Rooftop bars and restaurants are not a new phenomenon, but they are enjoying a renaissance in the modern ‘experience economy’. Rooftop venues offering stunning city views are ideally placed to provide the unique experiences and ‘Instagrammable’ locations sought by consumers.
A successful rooftop bar can transform the identity of a hotel, and become a visitor destination in its own right. By attracting footfall and creating a buzz around the hotel, it can benefit the entirety of the hotel’s business.
Locations in major cities with iconic skylines are most obviously suited to rooftop bars and restaurants. Unsurprisingly, London is the UK city which offers the largest array of rooftop venues.
Some of London’s trendiest destinations are rooftop bars offering bespoke food and drink offerings and spectacular views across the city. Examples include the Radio Rooftop Bar, above the ME Hotel on the Strand; Aviary above the Montcalm Hotel at Finsbury Square; and the Jin Bo Law Skybar at the Dorsett City Hotel in Aldgate.
However, London is not the sole focus for rooftop development, and hotel operators are increasingly exploring opportunities in regional UK cities. New openings in recent years include the Varsity Roof Terrace at the Varsity Hotel in Cambridge; the Level8IGHT Sky Bar at the Hilton Bournemouth; and the Radisson RED Sky Bar in Glasgow.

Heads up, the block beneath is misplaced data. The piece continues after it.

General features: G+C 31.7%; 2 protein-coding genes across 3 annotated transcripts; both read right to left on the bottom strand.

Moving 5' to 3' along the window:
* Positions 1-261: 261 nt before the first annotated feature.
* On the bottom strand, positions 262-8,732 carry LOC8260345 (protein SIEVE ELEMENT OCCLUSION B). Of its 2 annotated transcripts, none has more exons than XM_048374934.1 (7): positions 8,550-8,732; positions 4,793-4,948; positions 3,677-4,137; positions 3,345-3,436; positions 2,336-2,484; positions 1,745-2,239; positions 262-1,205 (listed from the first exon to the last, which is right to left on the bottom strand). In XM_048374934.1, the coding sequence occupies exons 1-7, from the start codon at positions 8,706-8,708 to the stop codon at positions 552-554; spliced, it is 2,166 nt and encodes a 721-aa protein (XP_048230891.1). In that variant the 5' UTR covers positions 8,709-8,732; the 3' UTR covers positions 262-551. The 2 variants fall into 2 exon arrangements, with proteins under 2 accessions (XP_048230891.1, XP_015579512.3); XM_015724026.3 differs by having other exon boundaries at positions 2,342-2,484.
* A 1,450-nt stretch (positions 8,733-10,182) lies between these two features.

LSH has also recently advised an IHG brand on hotel projects in Salisbury and Exeter that will feature rooftop bars. Touristic cathedral cites such as these have huge potential for rooftop bars, especially when hotel sites are well-located with roofs that provide outlooks over city landmarks.
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Practical aspects to be considered when planning a rooftop bar include the configuration of ground floor access, signage and customer lifts. It may be important to minimise disruption and noise to guests staying at the hotel, so separate access to the rooftop venue could be desirable.
An appropriate mix of outdoor and covered space will be needed, to ensure that the venue can be used in all seasons. As a general rule, the higher the roof, the more indoor space required.
It is thus important that rooftop bars and restaurants are well thought-out and tailored to specific buildings and locations. With the right planning and execution, unique venues with huge customer appeal can be created. In a challenging market for high street food and beverage operations, rooftop bars and restaurants can be elevated – both literally and figuratively – from their competition.
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